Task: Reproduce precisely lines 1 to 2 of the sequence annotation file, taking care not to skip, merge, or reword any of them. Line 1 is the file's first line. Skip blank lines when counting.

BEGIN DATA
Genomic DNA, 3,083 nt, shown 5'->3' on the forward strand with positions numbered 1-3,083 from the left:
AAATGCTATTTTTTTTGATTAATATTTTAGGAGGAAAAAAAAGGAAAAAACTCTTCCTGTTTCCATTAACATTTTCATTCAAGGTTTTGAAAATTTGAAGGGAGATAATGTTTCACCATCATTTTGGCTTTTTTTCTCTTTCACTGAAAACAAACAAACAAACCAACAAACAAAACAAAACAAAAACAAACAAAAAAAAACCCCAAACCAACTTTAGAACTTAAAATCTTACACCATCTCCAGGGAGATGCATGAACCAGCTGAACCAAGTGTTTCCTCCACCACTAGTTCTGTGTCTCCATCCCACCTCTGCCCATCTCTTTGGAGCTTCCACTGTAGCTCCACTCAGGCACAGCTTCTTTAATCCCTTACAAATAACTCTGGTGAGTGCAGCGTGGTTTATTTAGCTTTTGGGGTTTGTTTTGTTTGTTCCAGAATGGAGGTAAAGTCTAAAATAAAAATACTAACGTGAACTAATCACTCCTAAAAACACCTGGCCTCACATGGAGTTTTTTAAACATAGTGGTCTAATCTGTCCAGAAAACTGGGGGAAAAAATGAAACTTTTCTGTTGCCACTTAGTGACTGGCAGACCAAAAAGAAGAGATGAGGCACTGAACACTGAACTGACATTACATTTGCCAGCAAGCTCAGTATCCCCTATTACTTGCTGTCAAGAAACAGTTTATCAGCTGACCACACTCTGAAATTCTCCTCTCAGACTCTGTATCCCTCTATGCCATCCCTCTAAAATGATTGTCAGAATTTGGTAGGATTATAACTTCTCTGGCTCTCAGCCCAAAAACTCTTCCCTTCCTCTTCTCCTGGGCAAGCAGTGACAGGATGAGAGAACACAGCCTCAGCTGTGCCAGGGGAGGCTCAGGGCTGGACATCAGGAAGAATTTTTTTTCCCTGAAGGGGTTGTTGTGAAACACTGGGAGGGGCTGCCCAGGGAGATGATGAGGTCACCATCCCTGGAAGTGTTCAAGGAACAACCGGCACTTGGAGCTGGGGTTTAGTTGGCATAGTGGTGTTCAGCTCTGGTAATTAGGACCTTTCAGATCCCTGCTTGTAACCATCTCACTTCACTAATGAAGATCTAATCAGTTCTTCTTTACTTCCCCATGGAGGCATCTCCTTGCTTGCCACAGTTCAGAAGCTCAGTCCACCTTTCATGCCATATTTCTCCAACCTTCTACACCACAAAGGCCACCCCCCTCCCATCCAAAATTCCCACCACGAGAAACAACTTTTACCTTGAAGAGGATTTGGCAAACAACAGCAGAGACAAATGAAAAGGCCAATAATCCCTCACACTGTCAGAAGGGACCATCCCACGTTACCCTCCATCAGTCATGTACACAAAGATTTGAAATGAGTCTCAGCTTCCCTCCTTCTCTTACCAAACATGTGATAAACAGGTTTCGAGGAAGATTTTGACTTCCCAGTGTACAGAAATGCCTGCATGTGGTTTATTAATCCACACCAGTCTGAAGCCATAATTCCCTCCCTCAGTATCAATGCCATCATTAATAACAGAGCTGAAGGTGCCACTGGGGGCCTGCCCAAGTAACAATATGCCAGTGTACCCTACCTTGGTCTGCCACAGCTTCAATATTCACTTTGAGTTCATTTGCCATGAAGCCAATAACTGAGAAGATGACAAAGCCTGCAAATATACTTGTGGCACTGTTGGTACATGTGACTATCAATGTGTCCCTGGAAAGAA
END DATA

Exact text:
Genomic DNA, 3,083 nt, shown 5'->3' on the forward strand with positions numbered 1-3,083 from the left:
AAATGCTATTTTTTTTGATTAATATTTTAGGAGGAAAAAAAAGGAAAAAACTCTTCCTGTTTCCATTAACATTTTCATTCAAGGTTTTGAAAATTTGAAGGGAGATAATGTTTCACCATCATTTTGGCTTTTTTTCTCTTTCACTGAAAACAAACAAACAAACCAACAAACAAAACAAAACAAAAACAAACAAAAAAAAACCCCAAACCAACTTTAGAACTTAAAATCTTACACCATCTCCAGGGAGATGCATGAACCAGCTGAACCAAGTGTTTCCTCCACCACTAGTTCTGTGTCTCCATCCCACCTCTGCCCATCTCTTTGGAGCTTCCACTGTAGCTCCACTCAGGCACAGCTTCTTTAATCCCTTACAAATAACTCTGGTGAGTGCAGCGTGGTTTATTTAGCTTTTGGGGTTTGTTTTGTTTGTTCCAGAATGGAGGTAAAGTCTAAAATAAAAATACTAACGTGAACTAATCACTCCTAAAAACACCTGGCCTCACATGGAGTTTTTTAAACATAGTGGTCTAATCTGTCCAGAAAACTGGGGGAAAAAATGAAACTTTTCTGTTGCCACTTAGTGACTGGCAGACCAAAAAGAAGAGATGAGGCACTGAACACTGAACTGACATTACATTTGCCAGCAAGCTCAGTATCCCCTATTACTTGCTGTCAAGAAACAGTTTATCAGCTGACCACACTCTGAAATTCTCCTCTCAGACTCTGTATCCCTCTATGCCATCCCTCTAAAATGATTGTCAGAATTTGGTAGGATTATAACTTCTCTGGCTCTCAGCCCAAAAACTCTTCCCTTCCTCTTCTCCTGGGCAAGCAGTGACAGGATGAGAGAACACAGCCTCAGCTGTGCCAGGGGAGGCTCAGGGCTGGACATCAGGAAGAATTTTTTTTCCCTGAAGGGGTTGTTGTGAAACACTGGGAGGGGCTGCCCAGGGAGATGATGAGGTCACCATCCCTGGAAGTGTTCAAGGAACAACCGGCACTTGGAGCTGGGGTTTAGTTGGCATAGTGGTGTTCAGCTCTGGTAATTAGGACCTTTCAGATCCCTGCTTGTAACCATCTCACTTCACTAATGAAGATCTAATCAGTTCTTCTTTACTTCCCCATGGAGGCATCTCCTTGCTTGCCACAGTTCAGAAGCTCAGTCCACCTTTCATGCCATATTTCTCCAACCTTCTACACCACAAAGGCCACCCCCCTCCCATCCAAAATTCCCACCACGAGAAACAACTTTTACCTTGAAGAGGATTTGGCAAACAACAGCAGAGACAAATGAAAAGGCCAATAATCCCTCACACTGTCAGAAGGGACCATCCCACGTTACCCTCCATCAGTCATGTACACAAAGATTTGAAATGAGTCTCAGCTTCCCTCCTTCTCTTACCAAACATGTGATAAACAGGTTTCGAGGAAGATTTTGACTTCCCAGTGTACAGAAATGCCTGCATGTGGTTTATTAATCCACACCAGTCTGAAGCCATAATTCCCTCCCTCAGTATCAATGCCATCATTAATAACAGAGCTGAAGGTGCCACTGGGGGCCTGCCCAAGTAACAATATGCCAGTGTACCCTACCTTGGTCTGCCACAGCTTCAATATTCACTTTGAGTTCATTTGCCATGAAGCCAATAACTGAGAAGATGACAAAGCCTGCAAATATACTTGTGGCACTGTTGGTACATGTGACTATCAATGTGTCCCTGGAAAGAA